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Greenwich Theatre:

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Greenwich Theatre: "Be My Baby": 20th November 2002 Mary: Amy Phillips Queenie: Kirsty Bushell Dolores: Julia Haworth Norma: Lisa Ellis Matron: Joanna McCallum Mrs. Adams: Stephanie Jacob Staging The audience was seated in a "square u" shape around the square stage, which faced the audience at a right angle. There were two exits, one at right back and one at left back stage with room to walk between them. There was a curtain in the style of a hospital ward, which was pulled around one of the exits; the exact one depended on the scene, which worked well when it was pulled across the whole stage when Mary was giving birth. The stage was set out with all the scenery incorporated into one set, this included the laundry, Matron's office and Mary and Queenie's Bedroom. When extra scenery was needed, for example, laundry baskets, they had wheels fixed to the bottom so they could be wheeled in and out with ease as needed. ...read more.


Queenie Queenie seemed less compassionate than I thought her to be. She seemed very argumentative and harsh. I didn't see a "softer" side to her personality that I feel she should have. She walked with her collar up and her head down. She didn't despise Matron as much as I thought she would and seemed to be the leader of the group. She spoke with a rough northern accent and seemed less confident than I pictured her to be. If Queenie was an animal, she would be a snake because she is nasty but can be tamed and she can relate to the colours of exotic snakes as Mary says she wears her pregnancy like war paint. Dolores Dolores spoke in a high pitched voice while behaving in a childish and na�ve manner. When I first saw her, I thought she was too young to be a good actress but as she began to act I, like many others in the audience, was proved wrong. ...read more.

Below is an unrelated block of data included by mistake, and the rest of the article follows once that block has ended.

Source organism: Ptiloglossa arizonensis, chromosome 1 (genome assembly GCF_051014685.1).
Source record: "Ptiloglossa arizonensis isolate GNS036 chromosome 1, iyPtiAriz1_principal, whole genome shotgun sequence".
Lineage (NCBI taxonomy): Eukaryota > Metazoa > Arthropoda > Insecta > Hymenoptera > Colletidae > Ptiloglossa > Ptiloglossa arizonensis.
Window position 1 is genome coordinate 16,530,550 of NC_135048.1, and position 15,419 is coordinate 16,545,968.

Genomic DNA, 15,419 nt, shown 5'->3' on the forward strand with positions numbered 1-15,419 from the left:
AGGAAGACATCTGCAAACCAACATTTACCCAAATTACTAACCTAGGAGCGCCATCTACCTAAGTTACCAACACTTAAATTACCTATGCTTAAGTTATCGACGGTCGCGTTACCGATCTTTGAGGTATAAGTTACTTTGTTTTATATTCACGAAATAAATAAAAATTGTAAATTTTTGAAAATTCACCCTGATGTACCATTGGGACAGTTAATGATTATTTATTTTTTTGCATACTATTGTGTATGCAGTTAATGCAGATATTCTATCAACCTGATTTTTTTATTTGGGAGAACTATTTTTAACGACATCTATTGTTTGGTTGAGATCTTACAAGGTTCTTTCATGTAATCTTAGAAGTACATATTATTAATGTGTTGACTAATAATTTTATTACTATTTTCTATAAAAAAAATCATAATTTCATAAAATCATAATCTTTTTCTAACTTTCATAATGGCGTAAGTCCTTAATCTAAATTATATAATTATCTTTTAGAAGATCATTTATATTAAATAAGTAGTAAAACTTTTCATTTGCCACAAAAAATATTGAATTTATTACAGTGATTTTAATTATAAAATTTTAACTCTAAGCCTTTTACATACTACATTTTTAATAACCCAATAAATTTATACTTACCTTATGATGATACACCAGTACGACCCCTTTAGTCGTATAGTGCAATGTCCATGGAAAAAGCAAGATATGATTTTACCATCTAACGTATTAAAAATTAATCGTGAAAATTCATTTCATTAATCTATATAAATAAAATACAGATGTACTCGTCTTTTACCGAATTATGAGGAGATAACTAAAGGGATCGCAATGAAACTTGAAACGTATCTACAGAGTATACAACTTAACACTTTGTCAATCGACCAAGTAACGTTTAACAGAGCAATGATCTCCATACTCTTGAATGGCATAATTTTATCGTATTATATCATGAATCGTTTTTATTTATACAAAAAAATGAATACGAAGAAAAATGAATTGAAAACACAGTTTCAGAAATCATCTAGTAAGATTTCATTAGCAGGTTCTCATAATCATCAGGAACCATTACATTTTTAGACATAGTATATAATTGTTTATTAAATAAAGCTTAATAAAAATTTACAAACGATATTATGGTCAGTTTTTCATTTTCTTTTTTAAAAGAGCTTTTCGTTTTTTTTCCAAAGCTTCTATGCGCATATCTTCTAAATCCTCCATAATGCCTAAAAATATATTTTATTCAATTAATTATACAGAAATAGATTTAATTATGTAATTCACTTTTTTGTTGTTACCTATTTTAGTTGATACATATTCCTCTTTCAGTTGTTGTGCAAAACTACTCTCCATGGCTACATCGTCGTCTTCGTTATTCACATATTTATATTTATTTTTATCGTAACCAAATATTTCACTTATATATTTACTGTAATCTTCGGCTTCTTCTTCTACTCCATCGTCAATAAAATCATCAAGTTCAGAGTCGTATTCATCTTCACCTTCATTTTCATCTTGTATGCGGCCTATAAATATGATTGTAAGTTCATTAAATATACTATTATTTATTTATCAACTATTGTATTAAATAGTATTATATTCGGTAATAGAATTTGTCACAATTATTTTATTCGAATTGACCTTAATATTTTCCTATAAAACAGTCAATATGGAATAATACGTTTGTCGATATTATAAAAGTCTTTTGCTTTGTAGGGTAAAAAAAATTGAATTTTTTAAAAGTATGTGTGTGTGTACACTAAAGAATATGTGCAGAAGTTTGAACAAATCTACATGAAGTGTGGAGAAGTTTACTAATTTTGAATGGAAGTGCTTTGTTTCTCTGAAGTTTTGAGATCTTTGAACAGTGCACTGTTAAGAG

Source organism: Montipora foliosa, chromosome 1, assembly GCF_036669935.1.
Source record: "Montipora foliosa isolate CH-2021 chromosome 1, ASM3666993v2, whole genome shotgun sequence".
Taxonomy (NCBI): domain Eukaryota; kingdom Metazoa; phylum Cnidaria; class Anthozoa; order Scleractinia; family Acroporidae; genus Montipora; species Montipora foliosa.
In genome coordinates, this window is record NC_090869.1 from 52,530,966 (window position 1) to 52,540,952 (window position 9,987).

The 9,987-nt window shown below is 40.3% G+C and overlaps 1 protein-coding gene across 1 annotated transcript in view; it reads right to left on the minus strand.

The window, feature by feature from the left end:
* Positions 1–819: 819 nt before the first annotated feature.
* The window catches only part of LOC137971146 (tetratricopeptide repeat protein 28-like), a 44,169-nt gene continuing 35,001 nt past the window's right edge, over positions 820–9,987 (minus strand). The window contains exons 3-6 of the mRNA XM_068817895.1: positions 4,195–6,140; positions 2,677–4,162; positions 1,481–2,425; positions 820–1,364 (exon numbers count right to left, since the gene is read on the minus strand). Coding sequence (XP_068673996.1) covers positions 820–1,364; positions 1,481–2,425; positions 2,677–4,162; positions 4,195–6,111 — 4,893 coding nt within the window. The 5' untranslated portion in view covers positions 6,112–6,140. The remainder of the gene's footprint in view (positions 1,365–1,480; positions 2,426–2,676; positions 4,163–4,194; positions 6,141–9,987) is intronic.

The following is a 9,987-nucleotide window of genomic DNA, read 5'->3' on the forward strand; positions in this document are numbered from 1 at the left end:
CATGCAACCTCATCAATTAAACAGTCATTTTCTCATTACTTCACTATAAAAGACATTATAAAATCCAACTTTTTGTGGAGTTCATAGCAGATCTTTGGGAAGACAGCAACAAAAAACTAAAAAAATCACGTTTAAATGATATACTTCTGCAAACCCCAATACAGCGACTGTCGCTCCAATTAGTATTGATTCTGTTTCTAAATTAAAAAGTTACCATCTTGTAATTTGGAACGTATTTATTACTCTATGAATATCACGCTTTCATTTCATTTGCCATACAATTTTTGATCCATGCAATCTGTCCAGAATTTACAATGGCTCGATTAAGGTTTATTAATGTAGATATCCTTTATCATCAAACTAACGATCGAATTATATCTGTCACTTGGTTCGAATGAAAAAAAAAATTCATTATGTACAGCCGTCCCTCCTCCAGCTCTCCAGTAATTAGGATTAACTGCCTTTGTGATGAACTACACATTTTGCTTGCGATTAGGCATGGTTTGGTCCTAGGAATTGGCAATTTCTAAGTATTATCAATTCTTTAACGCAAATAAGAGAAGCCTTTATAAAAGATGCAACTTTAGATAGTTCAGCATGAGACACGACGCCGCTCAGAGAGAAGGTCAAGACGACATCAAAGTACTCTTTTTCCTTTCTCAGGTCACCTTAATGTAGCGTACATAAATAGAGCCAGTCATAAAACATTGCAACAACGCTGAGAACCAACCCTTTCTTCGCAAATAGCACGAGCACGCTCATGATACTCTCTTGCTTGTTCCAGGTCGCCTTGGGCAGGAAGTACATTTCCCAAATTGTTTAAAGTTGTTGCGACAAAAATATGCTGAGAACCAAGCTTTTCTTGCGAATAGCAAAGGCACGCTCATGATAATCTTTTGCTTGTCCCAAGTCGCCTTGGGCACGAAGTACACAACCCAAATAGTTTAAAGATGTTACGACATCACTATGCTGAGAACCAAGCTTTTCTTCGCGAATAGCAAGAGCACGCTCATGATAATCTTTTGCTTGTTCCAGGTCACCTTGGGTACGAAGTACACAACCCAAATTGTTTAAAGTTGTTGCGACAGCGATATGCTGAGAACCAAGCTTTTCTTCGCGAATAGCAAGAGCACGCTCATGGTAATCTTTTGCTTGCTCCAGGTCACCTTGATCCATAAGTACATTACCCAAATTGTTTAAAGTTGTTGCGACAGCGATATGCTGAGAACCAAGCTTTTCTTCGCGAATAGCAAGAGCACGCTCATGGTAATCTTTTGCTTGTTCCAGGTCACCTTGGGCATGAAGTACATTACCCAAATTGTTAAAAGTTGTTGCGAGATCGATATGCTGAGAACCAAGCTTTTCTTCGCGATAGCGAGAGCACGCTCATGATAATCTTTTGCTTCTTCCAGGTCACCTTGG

Also, if Mary was seven months pregnant, her father would've noticed so she would dress in baggy clothes or clothes that were too big for her, however, she entered the home wearing a fairly tight skirt and jacket set. The play highlights the problems and flaws in 1960's society, what pregnant girls had to go through and their feelings. They used the stereotypical northern teenager and divided it into four, adding feelings and history. Setting the play in northern England, using northern accents makes the girls sound "backwards" and poor. Audience Reactions The audience laughed mainly at Dolores. Norma made the audience nervous and made them pity her. Mary made the audience feel as if they could relate to her. Queenie was the leader of the girls, and so led the audience into the home and into the other girls' lives. Matron made the audience look up to her, as she was responsible for running the home. Mrs. Adams made the audience feel sorry for her to have to give up her own daughter, but at the same time hated for being so obsessed by her status and what others would think of her. Jemma Robertson 10D 26/11/02 ...read more.

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